Hydrodynamic Loads on Marine Propellers Subject to Ventilation and Out of Water Condition
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- Institutt for marin teknikk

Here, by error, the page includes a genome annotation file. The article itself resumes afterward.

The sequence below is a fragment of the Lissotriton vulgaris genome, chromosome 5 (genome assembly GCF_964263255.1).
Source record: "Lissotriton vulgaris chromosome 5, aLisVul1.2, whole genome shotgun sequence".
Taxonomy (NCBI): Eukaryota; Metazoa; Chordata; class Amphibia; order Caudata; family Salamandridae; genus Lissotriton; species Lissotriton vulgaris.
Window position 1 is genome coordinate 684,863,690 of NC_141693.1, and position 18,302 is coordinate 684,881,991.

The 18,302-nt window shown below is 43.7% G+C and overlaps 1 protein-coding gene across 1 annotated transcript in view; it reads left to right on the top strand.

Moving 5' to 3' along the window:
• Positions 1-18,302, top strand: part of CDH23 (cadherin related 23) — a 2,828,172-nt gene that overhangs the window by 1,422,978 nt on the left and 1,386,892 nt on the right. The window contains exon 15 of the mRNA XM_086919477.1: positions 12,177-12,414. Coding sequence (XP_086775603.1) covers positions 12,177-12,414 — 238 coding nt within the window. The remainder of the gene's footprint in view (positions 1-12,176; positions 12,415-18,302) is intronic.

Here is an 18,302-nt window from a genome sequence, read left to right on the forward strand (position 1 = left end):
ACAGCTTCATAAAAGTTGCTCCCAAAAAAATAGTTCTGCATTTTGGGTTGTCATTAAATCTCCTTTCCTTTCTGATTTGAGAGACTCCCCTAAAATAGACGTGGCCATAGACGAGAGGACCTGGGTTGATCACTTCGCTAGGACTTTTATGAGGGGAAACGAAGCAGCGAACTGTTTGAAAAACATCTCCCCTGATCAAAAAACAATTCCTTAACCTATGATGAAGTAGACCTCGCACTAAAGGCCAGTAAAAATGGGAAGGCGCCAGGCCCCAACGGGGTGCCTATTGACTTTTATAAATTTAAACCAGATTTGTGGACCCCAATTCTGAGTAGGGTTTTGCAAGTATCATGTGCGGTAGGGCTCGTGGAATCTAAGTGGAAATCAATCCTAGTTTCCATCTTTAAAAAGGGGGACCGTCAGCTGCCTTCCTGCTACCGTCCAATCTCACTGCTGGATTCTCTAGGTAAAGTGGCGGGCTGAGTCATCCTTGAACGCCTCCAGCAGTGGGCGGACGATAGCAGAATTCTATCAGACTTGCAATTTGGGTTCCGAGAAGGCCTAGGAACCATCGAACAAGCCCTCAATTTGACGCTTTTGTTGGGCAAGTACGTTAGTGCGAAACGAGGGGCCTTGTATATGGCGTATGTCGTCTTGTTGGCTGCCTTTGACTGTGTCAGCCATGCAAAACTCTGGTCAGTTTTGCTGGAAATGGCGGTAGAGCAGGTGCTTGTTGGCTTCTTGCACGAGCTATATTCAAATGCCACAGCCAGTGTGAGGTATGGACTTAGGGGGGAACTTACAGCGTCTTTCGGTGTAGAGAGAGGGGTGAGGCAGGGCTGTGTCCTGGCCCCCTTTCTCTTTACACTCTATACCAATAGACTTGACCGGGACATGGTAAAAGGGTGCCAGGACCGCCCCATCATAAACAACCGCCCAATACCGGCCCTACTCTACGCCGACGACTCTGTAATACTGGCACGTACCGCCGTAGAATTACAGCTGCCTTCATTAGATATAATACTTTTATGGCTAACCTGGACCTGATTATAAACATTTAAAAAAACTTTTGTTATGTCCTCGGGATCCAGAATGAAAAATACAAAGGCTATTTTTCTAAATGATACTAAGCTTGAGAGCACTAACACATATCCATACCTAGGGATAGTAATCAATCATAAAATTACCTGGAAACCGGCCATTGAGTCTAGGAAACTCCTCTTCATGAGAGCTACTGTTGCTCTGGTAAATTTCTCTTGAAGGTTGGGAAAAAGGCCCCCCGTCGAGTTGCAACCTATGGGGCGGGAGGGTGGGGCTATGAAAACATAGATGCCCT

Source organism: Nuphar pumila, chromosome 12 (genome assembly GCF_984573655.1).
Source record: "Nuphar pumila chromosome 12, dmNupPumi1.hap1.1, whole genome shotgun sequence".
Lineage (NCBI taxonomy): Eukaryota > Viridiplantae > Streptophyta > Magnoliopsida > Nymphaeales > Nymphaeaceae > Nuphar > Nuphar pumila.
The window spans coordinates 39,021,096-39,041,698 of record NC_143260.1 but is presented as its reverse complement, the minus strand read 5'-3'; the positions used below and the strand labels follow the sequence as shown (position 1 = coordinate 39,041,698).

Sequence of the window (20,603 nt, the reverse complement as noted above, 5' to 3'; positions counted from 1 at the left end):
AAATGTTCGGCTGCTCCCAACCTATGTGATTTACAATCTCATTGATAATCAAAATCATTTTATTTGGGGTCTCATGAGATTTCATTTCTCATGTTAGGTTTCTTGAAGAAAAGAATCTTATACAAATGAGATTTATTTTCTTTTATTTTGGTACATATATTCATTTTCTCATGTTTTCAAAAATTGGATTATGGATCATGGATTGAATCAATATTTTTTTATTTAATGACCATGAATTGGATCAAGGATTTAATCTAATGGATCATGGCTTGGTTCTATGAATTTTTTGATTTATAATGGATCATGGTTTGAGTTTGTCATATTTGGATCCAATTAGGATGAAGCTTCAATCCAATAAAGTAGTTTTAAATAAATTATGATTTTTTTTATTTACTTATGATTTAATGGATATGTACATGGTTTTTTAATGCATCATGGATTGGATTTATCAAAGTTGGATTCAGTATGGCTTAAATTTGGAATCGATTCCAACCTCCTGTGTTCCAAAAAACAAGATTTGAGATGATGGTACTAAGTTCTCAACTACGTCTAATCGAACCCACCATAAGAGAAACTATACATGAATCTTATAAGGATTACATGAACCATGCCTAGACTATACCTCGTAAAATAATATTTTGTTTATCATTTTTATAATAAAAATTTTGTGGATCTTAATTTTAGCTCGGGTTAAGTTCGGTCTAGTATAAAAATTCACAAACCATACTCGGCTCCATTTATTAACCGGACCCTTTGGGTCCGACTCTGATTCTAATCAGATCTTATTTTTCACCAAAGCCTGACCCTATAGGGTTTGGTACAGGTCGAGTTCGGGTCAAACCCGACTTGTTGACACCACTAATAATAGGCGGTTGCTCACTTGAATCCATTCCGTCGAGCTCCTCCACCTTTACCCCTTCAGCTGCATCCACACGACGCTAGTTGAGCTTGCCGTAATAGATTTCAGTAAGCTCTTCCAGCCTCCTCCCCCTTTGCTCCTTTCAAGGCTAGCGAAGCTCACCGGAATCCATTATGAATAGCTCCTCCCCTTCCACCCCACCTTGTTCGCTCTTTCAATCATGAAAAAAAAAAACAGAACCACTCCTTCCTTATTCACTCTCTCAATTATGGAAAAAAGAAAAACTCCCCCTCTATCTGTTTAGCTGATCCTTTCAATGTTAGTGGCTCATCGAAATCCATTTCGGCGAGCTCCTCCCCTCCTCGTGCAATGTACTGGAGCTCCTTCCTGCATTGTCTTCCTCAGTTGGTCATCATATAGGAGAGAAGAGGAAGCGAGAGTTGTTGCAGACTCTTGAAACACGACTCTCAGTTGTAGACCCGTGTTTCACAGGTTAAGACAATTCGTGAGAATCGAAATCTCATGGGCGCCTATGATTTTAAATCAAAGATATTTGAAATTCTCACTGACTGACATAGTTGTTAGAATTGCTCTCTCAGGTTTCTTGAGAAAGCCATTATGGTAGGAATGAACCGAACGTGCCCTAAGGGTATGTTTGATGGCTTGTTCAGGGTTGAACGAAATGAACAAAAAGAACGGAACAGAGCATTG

Traditionally ships and propulsion units have been optimised for operation in calm water. Consideration of hydrodynamic loads in calm water might not be enough since the propeller always operate in heavy seas subject to intermittent ventilation and out of water effects. There is a need for more knowledge in order to provide understanding and if possible computational methods to estimate dynamic forces to develop the control system that shall reduce the mechanical loads and increase the efficiency of the propeller operating in extreme sea conditions. The main objective of the thesis is to provide understanding and computational methods to estimate dynamic forces (especially propeller thrust and torque) on propeller operating in heavy seas subject to intermittent ventilation and out of water effect. Seven different experimental campaigns are presented and analysed in the thesis. Model tests were performed with both open pulling and ducted pushing propeller. Propeller immersion ratios, carriage speed, propeller rate of revolutions, period of heave oscillations and oscillation amplitude were varied during experiments. The analysis of the results shows the influence of the mentioned parameters on thrust loss, and the relation between ventilation and thrust losses. A calculation model, able to predict thrust loss due to ventilation is presented in the thesis. The model can be applied to estimate the thrust loss for a wide range of propeller submergence ratios and at different advance ratios. The calculation model is static in the sense that it is assuming that the response is quasi steady. The time domain simulation model PropSim (2018) for propeller forces due to ventilation is also presented in the thesis. The propeller simulation model is a further development of Dalheim’s model, which was updated by including a physical model for estimating ventilated blade area ratio based on propeller loading. It is also discussed how the dynamic effects i.e. hysteresis effect and blade frequency dynamics can be included in the simulation model PropSim (2018). In addition the propeller blade slamming hypothesis is discussed, together with experimental results by the author by Mork (2007). It is concluded that it cannot be confirmed that propeller blade slamming is a likely cause of TIFF type gear wheel damages.